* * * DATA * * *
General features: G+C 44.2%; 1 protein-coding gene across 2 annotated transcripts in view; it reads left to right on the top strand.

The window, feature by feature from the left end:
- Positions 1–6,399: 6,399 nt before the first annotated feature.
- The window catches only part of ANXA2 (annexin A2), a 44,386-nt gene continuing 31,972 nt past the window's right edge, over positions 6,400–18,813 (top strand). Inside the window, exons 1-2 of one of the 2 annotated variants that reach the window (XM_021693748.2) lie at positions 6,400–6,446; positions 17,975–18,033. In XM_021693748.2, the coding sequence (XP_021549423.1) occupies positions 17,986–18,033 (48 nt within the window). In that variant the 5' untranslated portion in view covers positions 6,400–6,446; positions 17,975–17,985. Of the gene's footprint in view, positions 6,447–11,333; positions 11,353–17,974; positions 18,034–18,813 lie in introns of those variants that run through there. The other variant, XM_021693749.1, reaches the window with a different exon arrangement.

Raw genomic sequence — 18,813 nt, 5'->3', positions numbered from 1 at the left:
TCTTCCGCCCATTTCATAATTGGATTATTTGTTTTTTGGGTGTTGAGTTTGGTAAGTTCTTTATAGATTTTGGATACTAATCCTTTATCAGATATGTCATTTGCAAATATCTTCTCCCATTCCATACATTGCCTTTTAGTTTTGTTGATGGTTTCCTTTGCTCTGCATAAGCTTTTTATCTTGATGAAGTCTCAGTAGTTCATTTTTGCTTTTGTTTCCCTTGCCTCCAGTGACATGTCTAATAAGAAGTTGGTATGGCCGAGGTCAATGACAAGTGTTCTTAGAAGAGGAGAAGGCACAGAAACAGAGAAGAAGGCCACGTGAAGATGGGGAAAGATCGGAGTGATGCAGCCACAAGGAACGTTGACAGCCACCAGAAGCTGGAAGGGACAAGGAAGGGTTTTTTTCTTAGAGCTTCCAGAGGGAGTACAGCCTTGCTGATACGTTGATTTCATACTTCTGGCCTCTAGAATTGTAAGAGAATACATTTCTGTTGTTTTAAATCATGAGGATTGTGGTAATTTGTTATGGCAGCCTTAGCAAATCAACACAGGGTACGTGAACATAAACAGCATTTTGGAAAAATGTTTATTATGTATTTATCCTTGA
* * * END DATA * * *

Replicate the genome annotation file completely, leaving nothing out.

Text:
General features: G+C 44.2%; 1 protein-coding gene across 2 annotated transcripts in view; it reads left to right on the top strand.

The window, feature by feature from the left end:
- Positions 1–6,399: 6,399 nt before the first annotated feature.
- The window catches only part of ANXA2 (annexin A2), a 44,386-nt gene continuing 31,972 nt past the window's right edge, over positions 6,400–18,813 (top strand). Inside the window, exons 1-2 of one of the 2 annotated variants that reach the window (XM_021693748.2) lie at positions 6,400–6,446; positions 17,975–18,033. In XM_021693748.2, the coding sequence (XP_021549423.1) occupies positions 17,986–18,033 (48 nt within the window). In that variant the 5' untranslated portion in view covers positions 6,400–6,446; positions 17,975–17,985. Of the gene's footprint in view, positions 6,447–11,333; positions 11,353–17,974; positions 18,034–18,813 lie in introns of those variants that run through there. The other variant, XM_021693749.1, reaches the window with a different exon arrangement.

Raw genomic sequence — 18,813 nt, 5'->3', positions numbered from 1 at the left:
TCTTCCGCCCATTTCATAATTGGATTATTTGTTTTTTGGGTGTTGAGTTTGGTAAGTTCTTTATAGATTTTGGATACTAATCCTTTATCAGATATGTCATTTGCAAATATCTTCTCCCATTCCATACATTGCCTTTTAGTTTTGTTGATGGTTTCCTTTGCTCTGCATAAGCTTTTTATCTTGATGAAGTCTCAGTAGTTCATTTTTGCTTTTGTTTCCCTTGCCTCCAGTGACATGTCTAATAAGAAGTTGGTATGGCCGAGGTCAATGACAAGTGTTCTTAGAAGAGGAGAAGGCACAGAAACAGAGAAGAAGGCCACGTGAAGATGGGGAAAGATCGGAGTGATGCAGCCACAAGGAACGTTGACAGCCACCAGAAGCTGGAAGGGACAAGGAAGGGTTTTTTTCTTAGAGCTTCCAGAGGGAGTACAGCCTTGCTGATACGTTGATTTCATACTTCTGGCCTCTAGAATTGTAAGAGAATACATTTCTGTTGTTTTAAATCATGAGGATTGTGGTAATTTGTTATGGCAGCCTTAGCAAATCAACACAGGGTACGTGAACATAAACAGCATTTTGGAAAAATGTTTATTATGTATTTATCCTTGA